Sumter’s equipment roster covers the broad range of the company’s market demand, from basic RSCs to die cuts and higher-volume runs.


Sumter CEO Ben DeSollar (left) and Mitch Garner, production manager, at Sumter Packaging’s plant in Sumter, South Carolina.

Sumter’s capital equipment mix has also changed as the market area’s demand for high-graphic packaging has continued to grow. The company started moving toward graphics in the early 2000s with the addition of an ink kitchen and spectro-photodensitometers to more accurately measure color. The company added an HP digital printer in 2014 and later paired it with an XP44 Auto Kongsberg cutting table. As DeSollar explained, the company’s Emba 245, acquired in 2020, allowed the company to further accelerate its shift toward higher graphics. Mitch Garner, production manager, agrees, saying, “We learned a lot of printing lessons on the Emba 245 on what to do and not to do. Before that machine, our highest anilox roll was 360; now I’ve got 500s.”

Sumter’s next phase in its graphic printing capability is game-changing: a seven-color Göpfert 1628 rotary die cutter with two bundle breakers and inverter to allow easy configuration of inside-outside print runs. The machine, due in late 2022 or early 2023, will open new opportunities for the company. “To some extent it’s a new market, because we’re going to be able to produce products we haven’t been able to produce before,” DeSollar says. “We’re doing as much as we can to ramp up training early—visiting McLean Packaging in Philadelphia, John Kelley at Dusobox in Orlando, Florida, a number of other plants in the U.S. and abroad—and leaning heavily on the supplier base, not just at Göpfert, but John Bird of JB Machinery, our anilox roll, print plate makers, and ink suppliers.”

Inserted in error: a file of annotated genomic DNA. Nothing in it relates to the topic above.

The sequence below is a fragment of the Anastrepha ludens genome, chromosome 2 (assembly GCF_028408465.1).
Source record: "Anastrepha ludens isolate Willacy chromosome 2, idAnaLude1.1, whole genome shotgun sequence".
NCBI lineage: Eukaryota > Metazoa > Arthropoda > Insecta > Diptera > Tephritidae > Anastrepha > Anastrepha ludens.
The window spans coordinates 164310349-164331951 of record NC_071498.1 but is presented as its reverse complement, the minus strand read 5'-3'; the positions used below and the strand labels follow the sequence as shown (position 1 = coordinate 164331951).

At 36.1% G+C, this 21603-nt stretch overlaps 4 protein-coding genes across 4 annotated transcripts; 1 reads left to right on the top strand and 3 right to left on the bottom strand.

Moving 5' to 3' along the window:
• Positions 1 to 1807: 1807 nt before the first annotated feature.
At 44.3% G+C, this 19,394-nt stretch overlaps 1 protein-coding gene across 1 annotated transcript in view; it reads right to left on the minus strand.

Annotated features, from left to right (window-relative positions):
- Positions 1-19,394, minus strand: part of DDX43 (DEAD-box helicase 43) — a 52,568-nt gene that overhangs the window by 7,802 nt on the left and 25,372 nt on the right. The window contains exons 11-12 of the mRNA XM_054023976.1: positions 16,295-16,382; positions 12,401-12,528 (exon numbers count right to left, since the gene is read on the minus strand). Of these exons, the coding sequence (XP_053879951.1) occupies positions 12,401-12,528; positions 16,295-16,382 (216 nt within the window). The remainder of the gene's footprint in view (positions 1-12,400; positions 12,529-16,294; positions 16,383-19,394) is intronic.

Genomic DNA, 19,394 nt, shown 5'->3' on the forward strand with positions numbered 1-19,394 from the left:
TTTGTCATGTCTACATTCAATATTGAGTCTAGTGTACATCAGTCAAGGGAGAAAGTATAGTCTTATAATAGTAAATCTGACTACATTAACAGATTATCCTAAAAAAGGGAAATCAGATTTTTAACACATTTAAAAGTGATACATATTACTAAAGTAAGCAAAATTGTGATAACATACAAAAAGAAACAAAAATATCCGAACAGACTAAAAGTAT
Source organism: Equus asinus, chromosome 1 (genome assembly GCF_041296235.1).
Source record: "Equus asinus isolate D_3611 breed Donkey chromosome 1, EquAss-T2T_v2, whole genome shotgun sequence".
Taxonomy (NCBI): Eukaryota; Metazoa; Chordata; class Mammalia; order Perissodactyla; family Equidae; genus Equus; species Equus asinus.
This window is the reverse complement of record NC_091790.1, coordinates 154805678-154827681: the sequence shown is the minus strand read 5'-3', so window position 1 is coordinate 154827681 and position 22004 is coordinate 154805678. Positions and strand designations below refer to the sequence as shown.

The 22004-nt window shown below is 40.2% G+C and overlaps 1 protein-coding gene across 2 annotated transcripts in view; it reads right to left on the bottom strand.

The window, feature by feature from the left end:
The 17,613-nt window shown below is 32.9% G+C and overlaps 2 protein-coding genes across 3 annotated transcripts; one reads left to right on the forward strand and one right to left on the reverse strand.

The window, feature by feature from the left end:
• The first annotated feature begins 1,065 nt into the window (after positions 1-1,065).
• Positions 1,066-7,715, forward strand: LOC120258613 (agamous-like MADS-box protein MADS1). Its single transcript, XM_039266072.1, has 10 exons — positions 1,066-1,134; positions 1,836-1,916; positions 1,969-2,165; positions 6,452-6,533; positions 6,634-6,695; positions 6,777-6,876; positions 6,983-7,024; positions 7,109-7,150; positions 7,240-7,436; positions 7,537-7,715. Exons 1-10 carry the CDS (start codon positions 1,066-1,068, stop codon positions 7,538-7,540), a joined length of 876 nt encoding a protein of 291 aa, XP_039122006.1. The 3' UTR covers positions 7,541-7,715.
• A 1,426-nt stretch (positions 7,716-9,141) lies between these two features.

Service and Quality: ‘100 Sets of Eyes’

The company’s continuing investment in equipment and process improvement is an integral component of its success over the years. But its key strength in the market comes from its unyielding commitment to service. Indeed, when pressed for an elevator speech for Sumter Packaging, the CEO’s first words were “unsurpassed service.” The company’s logo, designed by DeSollar’s grandmother Eola Hoerner Fienning, features crossed keys and proclaims, “Sumter Packaging: Your Key to Service.”